At every tournament except the Masters, a Darrell representative has access to the 1st tee during the first round. As each player gets ready to start, a surveyor looks into his or her bag and quickly writes down the brands of the various pieces of equipment. Crucial to the entire deal is the confidentiality agreement all Darrell Survey customers must sign. Manufacturers can use Darrell's numbers (for example, 18 players used a particular driver) but are strictly forbidden from releasing the names of players and the equipment they use (i.e., Paul Azinger used a certain driver).
On that same day an early, unofficial draft of the report is faxed to clients. The loose-leaf pages are then sent back to Los Angeles, where the data are tabulated. Over the weekend the totals are confirmed and put into official report form. "We're almost archaic in our method, but it is simplicity in motion," Minkley says. At the Masters, where no one, not even the Darrell Survey, is allowed inside the ropes, Naylor and Minkley use a calorie-burning system of relays between the practice range, putting green and 1st hole, as well as powerful binoculars, to complete the survey. The goal is to be as unobtrusive as possible.
Virginia Darrell handled the books for her husband until his death in 1972, then took his place on the road. In 1974 Naylor, freshly armed with a degree in philosophy, art and religion from San Diego State, joined the traveling circus, which by then included three dogs. " Virginia was the Tour grandmother," recalls Naylor. "Starling with the California swing in January, we stayed on the road for nine months straight. Virginia didn't drink much, but she kept this little bar in the backseat for consoling rabbits who had missed another cut." Naylor says that Virginia was privy to every secret on Tour but went to her grave in 1989 without ever talking out of school.
Virginia sold the company only when she grew tired of the travel. Naylor and Minkley have kept alive the spirit of what was and still is a mom-and-pop operation, and they have prospered as golf has blossomed.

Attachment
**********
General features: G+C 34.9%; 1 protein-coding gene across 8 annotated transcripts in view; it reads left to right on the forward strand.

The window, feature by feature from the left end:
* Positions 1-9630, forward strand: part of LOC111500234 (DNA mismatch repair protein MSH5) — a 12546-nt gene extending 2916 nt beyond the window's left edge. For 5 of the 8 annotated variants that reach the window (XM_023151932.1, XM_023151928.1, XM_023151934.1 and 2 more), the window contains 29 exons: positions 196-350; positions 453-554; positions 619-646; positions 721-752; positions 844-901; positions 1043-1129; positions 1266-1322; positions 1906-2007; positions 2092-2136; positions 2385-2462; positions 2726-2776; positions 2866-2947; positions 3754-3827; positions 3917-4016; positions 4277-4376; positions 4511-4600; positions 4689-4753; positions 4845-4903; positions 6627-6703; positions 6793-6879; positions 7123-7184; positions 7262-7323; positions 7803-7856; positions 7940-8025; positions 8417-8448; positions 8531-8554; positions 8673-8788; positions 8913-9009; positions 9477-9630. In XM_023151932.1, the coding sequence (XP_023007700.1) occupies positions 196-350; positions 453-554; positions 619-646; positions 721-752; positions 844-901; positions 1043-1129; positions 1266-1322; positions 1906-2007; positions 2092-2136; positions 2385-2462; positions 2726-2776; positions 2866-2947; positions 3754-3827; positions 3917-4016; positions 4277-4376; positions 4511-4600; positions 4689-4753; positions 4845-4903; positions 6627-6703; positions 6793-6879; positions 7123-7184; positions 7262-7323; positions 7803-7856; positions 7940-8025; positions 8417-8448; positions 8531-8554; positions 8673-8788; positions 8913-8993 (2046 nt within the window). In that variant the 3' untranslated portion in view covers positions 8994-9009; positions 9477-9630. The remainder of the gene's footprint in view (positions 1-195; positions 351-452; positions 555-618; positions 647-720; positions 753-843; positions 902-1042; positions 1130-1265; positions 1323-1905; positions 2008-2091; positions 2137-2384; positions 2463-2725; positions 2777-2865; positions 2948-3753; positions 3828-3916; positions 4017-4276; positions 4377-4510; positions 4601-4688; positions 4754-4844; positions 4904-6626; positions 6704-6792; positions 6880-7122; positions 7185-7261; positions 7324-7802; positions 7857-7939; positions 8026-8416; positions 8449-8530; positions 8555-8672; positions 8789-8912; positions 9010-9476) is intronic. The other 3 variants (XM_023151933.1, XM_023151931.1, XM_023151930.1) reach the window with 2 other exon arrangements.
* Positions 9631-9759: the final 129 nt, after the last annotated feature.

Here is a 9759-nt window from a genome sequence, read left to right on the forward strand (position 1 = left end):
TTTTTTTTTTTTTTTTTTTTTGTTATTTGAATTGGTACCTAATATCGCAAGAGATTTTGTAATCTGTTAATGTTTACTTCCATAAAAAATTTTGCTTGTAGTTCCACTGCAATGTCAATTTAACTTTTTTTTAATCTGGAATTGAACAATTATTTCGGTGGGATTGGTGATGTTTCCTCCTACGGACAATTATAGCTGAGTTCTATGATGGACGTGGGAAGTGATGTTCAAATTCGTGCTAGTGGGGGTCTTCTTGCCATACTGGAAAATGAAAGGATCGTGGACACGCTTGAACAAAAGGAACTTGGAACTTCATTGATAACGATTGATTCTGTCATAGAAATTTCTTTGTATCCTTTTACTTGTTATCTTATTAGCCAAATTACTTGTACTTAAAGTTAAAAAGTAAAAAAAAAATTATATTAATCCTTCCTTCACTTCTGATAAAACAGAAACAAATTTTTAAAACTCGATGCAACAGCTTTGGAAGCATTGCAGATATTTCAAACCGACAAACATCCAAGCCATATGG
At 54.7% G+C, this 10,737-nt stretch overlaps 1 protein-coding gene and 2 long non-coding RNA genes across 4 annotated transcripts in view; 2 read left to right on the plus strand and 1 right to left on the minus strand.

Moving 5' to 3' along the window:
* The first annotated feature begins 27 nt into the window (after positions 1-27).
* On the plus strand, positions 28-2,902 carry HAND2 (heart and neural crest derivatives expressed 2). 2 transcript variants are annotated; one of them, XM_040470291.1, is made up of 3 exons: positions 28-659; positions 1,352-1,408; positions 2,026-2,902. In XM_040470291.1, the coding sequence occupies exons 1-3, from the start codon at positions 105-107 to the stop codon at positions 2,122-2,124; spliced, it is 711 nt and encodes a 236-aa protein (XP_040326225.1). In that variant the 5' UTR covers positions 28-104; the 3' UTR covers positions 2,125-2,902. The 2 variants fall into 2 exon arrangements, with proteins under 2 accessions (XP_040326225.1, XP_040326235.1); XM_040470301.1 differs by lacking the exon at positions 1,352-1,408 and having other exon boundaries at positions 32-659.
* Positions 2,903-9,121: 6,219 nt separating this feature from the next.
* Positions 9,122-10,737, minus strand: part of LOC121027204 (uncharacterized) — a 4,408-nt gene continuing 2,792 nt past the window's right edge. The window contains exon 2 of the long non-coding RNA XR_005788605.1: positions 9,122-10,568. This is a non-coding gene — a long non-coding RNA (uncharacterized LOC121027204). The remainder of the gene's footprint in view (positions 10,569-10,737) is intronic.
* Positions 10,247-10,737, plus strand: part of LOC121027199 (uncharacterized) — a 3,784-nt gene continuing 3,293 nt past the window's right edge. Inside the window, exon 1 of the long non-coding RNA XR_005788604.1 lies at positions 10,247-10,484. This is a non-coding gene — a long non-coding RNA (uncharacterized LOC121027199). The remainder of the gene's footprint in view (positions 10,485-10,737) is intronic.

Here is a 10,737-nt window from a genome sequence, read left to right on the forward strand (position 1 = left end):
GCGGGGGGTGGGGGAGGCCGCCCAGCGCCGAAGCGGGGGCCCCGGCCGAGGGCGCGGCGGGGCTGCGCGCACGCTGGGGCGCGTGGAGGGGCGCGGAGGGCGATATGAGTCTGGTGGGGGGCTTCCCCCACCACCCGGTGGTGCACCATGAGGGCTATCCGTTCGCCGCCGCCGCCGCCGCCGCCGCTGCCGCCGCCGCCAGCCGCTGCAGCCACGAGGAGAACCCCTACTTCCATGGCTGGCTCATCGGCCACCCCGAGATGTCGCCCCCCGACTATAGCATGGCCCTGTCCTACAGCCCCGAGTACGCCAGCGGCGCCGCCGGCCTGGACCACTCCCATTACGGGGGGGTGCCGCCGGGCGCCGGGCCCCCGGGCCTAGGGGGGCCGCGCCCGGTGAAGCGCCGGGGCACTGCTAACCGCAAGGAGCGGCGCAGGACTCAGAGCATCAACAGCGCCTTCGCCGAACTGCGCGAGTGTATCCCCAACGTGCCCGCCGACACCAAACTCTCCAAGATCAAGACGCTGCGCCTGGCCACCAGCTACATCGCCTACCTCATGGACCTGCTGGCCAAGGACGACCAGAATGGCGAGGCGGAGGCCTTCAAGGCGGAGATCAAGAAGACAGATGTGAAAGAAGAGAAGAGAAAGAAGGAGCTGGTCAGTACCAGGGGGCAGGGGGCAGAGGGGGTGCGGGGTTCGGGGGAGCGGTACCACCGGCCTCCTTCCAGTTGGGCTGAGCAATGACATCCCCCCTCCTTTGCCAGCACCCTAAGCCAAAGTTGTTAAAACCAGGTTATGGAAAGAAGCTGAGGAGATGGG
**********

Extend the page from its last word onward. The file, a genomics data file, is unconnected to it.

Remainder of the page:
Adams has used Naylor's numbers to build both of his companies. In 1978 he had a good idea, the metal wood, but no cash. A year later, with $30,000 in seed money, he formed Taylor Made and produced a few hundred clubs. What he needed was representation on Tour. In the early '80s more professionals began using individual woods instead of sets, and Adams started to get his clubs into the hands of Tour players. Copies of the weekly Darrell Survey, which identified this trend, were the basis of Taylor Made's first national advertising campaigns.
By the time Adams sold his company to ski conglomerate Salomon in 1984, Taylor Made had established a toehold with the players, and by 1987 it could cite survey numbers to prove that 37% of Tour pros were using Taylor Made drivers.
But perhaps the most far-reaching—and most subtle—influence of the survey is felt at the end of each season. The Tour is understandably picky about which equipment companies are allowed to freely roam the practice ranges, putting greens and locker rooms at tournament sites. Only manufacturers that are mentioned at least once in a particular season's Darrell Survey are given access to the players the following year.
You can't win if you aren't in the game.